What’s Going On with Alpine Water?

IC-01 Alpine Hydrology – understanding snow science, water, and climate change in alpine environments

 

Tour leader Kelly Elder shows tree cores that illustrate differences in tree growth rates due to elevation. Source: Bill Elliot
Tour leader Kelly Elder shows tree cores that illustrate differences in tree growth rates due to elevation. Source: Bill Elliot

The Wasatch Range of Utah was the perfect place for tour participants to discuss impacts of large-scale tree mortality. The central topic of this tour was the hydrological and hazard impacts of the beetle epidemic, with some specific notes on snow related processes, including avalanches. The tour explored Little Cottonwood Canyon, and stops included the Snowbird and Alta ski areas, which have long, important histories in avalanche research and mitigation.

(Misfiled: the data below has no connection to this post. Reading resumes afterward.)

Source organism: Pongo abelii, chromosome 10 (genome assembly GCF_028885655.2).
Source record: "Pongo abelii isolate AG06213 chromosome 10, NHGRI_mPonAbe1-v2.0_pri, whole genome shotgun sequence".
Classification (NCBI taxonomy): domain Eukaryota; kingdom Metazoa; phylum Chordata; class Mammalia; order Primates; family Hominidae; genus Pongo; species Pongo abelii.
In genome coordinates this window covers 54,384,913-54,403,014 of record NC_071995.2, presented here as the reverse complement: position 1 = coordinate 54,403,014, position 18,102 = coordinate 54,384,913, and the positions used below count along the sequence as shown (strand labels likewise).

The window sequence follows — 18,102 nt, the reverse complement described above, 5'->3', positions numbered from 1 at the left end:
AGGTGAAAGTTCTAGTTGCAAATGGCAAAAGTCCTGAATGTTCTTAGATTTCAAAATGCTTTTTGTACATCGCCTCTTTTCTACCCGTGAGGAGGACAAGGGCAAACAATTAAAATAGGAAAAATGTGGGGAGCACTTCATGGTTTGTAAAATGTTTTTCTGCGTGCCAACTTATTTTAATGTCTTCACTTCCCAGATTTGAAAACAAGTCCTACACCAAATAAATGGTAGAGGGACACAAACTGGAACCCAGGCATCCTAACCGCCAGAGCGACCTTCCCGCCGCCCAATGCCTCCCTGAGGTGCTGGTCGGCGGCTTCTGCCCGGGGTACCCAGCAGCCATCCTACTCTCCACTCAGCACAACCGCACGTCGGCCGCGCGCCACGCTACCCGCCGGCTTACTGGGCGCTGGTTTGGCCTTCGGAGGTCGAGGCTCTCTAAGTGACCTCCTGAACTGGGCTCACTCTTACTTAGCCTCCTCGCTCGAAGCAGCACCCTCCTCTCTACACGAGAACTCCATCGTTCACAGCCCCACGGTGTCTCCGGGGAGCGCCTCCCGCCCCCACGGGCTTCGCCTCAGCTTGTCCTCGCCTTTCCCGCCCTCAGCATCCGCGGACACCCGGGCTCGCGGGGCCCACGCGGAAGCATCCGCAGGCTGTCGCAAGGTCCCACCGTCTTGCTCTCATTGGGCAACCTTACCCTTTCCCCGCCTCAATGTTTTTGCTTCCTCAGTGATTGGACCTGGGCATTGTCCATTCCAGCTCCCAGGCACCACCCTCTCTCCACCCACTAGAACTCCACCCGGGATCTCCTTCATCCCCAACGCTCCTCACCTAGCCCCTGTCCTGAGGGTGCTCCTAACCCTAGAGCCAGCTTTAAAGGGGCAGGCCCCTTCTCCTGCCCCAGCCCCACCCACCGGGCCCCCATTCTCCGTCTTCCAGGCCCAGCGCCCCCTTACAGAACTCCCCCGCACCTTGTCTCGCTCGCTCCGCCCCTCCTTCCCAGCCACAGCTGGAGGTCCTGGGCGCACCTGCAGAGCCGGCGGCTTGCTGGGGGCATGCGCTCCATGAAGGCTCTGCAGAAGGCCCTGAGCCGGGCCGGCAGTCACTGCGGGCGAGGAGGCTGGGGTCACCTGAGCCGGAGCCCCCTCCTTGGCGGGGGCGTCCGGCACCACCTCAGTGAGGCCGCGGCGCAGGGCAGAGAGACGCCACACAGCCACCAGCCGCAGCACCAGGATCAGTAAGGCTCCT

Mountainous western North America, and considerable portions of the flatlands surrounding the mountains, rely on snowfall and subsequent snowmelt runoff for municipal, agricultural, and industrial water supply. The mountain snowpack behaves as a natural reservoir, accumulating snow, which is stored until positive springtime energy balance releases the water through melt processes.

Weather, topography, vegetation and land use all control the snow accumulation and melt processes, which vary greatly spatially and temporally. Over the last decade western North America has suffered a widespread infestation of tree-killing insects. The mountain pine beetle has been responsible for millions of acres of dead lodgepole pine forests and spruce beetles are beginning to exhibit a similar impact. Catastrophic forest changes have known and unknown hydrologic, biogeochemical, environmental, economic, and social impacts, to name a few.

View from the Snowbird Tram with the Spyglass App showing the location, elevation, azimuth, and slope steepness from the top to the bottom. Source: Bill Elliot
View from the Snowbird Tram with the Spyglass App showing the location, elevation, azimuth, and slope steepness from the top to the bottom. Source: Bill Elliot

 

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